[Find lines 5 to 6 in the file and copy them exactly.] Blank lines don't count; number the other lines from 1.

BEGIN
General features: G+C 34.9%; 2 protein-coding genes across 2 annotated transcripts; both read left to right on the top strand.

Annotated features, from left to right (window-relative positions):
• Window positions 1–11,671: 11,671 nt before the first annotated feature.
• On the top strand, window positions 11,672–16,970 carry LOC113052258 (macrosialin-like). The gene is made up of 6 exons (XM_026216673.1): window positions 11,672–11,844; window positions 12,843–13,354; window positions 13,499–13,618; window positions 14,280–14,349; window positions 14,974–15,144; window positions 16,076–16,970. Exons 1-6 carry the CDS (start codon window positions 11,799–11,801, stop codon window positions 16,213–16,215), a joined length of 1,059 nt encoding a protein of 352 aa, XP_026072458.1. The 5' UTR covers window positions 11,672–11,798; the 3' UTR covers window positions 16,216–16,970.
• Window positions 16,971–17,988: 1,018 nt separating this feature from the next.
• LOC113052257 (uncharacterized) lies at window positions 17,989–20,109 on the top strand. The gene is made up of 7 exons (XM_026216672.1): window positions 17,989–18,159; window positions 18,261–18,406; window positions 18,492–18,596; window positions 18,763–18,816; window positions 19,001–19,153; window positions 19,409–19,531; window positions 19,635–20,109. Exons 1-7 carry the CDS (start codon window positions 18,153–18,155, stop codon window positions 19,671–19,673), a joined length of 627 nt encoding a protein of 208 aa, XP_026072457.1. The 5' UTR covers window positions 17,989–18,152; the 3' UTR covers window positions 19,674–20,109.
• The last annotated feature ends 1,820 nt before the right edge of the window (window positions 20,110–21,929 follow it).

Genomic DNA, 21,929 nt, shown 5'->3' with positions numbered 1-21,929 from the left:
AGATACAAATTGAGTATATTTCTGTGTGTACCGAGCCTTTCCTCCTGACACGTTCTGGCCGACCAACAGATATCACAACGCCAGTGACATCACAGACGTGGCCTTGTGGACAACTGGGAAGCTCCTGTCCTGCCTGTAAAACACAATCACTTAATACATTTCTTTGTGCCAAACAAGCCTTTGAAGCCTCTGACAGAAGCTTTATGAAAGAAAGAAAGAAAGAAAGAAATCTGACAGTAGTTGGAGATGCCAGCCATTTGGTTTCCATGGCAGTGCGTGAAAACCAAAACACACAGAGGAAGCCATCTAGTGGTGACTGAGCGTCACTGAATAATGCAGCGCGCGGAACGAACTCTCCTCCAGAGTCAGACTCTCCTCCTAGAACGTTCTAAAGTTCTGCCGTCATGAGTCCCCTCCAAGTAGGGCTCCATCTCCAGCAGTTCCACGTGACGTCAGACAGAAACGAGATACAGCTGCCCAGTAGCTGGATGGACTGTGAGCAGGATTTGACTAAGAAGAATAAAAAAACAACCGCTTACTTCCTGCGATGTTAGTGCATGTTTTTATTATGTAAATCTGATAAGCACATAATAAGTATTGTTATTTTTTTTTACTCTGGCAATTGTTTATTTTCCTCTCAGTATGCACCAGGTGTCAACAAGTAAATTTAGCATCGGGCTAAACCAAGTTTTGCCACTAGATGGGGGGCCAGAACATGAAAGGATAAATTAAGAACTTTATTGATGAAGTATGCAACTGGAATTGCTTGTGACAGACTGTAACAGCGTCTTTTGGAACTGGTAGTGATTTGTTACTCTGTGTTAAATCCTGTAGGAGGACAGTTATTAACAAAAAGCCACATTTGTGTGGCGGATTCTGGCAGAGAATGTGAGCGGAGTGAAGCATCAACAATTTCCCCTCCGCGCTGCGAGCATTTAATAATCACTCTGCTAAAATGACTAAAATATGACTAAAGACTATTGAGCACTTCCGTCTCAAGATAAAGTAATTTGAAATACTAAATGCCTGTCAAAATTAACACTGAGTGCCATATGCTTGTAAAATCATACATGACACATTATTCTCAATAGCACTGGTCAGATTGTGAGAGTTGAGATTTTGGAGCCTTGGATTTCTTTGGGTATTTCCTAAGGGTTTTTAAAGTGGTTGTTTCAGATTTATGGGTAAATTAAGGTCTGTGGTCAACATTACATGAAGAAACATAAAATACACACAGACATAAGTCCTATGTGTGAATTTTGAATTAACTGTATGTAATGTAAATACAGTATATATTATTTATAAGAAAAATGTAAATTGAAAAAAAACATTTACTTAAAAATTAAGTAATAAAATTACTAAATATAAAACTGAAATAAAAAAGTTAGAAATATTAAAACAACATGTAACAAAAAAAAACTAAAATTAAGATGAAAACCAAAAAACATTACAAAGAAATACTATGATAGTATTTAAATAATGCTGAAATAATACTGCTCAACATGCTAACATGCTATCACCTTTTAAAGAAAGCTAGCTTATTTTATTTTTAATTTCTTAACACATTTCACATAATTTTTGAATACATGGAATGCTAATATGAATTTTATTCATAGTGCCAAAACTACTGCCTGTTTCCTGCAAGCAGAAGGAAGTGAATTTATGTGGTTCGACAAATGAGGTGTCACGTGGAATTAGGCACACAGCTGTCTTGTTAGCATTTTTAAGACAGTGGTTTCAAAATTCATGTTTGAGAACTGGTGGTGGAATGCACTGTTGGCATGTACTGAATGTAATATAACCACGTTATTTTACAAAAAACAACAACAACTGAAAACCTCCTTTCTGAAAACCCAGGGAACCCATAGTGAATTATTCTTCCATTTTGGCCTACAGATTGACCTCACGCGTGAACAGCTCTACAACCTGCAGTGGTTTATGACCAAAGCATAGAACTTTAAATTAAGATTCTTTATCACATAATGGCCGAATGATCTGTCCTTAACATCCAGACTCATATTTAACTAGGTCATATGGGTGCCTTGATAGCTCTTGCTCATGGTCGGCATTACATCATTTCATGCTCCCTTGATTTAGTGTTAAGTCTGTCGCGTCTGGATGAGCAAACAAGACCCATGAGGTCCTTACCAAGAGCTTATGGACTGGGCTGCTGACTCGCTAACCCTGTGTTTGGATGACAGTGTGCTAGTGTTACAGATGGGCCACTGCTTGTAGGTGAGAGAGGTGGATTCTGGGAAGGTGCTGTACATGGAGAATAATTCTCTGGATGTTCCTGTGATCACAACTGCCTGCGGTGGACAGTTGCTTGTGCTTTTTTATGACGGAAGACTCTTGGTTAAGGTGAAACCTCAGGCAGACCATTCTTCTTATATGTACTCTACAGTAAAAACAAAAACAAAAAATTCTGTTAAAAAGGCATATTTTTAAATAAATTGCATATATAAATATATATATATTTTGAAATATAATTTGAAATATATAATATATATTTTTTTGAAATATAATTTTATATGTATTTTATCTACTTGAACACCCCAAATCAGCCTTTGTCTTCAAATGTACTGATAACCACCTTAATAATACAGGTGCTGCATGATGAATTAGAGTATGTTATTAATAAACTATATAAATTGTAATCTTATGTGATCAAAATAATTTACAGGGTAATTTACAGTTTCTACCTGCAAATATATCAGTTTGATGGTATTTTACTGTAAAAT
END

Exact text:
• Window positions 16,971–17,988: 1,018 nt separating this feature from the next.
• LOC113052257 (uncharacterized) lies at window positions 17,989–20,109 on the top strand. The gene is made up of 7 exons (XM_026216672.1): window positions 17,989–18,159; window positions 18,261–18,406; window positions 18,492–18,596; window positions 18,763–18,816; window positions 19,001–19,153; window positions 19,409–19,531; window positions 19,635–20,109. Exons 1-7 carry the CDS (start codon window positions 18,153–18,155, stop codon window positions 19,671–19,673), a joined length of 627 nt encoding a protein of 208 aa, XP_026072457.1. The 5' UTR covers window positions 17,989–18,152; the 3' UTR covers window positions 19,674–20,109.